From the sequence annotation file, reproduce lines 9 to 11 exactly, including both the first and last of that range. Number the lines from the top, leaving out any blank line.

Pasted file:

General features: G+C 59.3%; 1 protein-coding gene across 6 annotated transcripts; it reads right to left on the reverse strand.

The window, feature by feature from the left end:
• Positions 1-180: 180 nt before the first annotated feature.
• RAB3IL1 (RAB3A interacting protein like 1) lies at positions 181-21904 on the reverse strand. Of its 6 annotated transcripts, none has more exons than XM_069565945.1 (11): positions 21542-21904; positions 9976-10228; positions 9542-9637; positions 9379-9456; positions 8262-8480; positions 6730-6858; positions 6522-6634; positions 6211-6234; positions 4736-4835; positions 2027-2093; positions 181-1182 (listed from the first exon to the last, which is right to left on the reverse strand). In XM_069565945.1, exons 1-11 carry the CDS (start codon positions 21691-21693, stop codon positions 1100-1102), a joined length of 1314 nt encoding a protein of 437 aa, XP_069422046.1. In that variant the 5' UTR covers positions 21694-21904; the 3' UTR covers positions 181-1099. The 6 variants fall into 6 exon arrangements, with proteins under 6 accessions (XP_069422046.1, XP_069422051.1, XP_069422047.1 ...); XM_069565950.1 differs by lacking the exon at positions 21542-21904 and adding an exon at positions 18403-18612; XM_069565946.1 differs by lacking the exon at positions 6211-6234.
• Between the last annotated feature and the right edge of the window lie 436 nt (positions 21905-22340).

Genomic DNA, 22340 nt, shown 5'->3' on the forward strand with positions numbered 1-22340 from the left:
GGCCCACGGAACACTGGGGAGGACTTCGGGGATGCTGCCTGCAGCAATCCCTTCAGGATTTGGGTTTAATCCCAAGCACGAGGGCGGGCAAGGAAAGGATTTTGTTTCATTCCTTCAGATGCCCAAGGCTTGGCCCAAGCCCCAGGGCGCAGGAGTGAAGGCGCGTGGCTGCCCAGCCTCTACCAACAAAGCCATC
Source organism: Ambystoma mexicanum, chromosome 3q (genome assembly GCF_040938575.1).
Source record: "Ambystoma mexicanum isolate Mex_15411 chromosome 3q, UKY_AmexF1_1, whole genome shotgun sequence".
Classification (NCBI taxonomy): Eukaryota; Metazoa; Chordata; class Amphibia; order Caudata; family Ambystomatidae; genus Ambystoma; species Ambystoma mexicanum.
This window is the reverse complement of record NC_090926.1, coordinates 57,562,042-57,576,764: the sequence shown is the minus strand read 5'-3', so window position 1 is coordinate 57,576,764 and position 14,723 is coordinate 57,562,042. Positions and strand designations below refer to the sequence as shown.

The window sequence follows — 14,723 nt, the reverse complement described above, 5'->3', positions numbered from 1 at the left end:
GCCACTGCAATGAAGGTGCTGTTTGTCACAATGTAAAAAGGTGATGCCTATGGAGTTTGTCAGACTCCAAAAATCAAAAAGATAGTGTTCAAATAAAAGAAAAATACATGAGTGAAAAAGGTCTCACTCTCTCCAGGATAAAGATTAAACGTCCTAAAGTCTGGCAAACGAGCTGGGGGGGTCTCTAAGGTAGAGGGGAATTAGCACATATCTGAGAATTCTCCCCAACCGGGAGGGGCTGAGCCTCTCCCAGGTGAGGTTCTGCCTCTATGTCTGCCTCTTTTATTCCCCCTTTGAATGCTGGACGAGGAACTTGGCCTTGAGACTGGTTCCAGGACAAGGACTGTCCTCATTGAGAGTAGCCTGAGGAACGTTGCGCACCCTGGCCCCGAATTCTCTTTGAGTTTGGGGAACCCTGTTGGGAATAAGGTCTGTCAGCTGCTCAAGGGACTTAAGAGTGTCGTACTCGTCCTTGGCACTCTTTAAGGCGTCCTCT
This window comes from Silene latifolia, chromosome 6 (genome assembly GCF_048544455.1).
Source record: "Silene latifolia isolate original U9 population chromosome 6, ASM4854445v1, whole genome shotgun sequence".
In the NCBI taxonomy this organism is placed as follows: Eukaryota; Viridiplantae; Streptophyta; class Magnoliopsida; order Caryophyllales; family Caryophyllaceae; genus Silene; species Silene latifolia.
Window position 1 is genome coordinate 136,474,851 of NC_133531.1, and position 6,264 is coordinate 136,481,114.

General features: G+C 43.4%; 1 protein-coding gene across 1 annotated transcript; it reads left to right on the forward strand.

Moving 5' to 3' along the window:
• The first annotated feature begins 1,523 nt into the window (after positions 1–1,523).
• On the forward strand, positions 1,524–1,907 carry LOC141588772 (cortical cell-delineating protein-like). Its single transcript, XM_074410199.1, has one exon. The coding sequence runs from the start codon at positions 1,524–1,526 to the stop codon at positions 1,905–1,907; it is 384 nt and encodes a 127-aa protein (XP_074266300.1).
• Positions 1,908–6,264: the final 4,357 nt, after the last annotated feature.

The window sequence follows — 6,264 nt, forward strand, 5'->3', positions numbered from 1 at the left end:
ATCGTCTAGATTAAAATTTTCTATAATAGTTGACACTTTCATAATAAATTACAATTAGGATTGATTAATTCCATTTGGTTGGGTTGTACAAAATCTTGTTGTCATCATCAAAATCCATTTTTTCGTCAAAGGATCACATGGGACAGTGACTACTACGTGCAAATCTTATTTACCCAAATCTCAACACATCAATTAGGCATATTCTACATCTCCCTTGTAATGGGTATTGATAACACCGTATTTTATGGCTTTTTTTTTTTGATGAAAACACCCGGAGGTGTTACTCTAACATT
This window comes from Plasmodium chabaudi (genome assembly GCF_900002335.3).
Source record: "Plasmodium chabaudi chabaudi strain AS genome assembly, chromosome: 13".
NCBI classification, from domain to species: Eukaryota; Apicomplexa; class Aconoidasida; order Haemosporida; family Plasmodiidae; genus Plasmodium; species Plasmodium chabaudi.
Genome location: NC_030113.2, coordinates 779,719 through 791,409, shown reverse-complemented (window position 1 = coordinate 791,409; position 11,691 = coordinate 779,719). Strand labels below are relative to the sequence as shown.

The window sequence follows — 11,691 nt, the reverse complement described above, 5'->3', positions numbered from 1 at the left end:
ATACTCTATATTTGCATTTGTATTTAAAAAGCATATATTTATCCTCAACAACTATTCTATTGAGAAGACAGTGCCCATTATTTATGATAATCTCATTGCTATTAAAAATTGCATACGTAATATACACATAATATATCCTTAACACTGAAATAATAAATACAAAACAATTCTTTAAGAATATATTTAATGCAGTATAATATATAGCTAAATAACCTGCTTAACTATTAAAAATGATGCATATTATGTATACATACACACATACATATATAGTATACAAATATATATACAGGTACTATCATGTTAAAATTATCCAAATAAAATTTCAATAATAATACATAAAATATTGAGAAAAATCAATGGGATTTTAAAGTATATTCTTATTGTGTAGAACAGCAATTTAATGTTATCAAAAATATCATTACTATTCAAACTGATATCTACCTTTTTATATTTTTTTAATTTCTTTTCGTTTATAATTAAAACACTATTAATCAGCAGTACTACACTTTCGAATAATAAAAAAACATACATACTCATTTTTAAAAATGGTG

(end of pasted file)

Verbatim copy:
Source record: "Ambystoma mexicanum isolate Mex_15411 chromosome 3q, UKY_AmexF1_1, whole genome shotgun sequence".
Classification (NCBI taxonomy): Eukaryota; Metazoa; Chordata; class Amphibia; order Caudata; family Ambystomatidae; genus Ambystoma; species Ambystoma mexicanum.
This window is the reverse complement of record NC_090926.1, coordinates 57,562,042-57,576,764: the sequence shown is the minus strand read 5'-3', so window position 1 is coordinate 57,576,764 and position 14,723 is coordinate 57,562,042. Positions and strand designations below refer to the sequence as shown.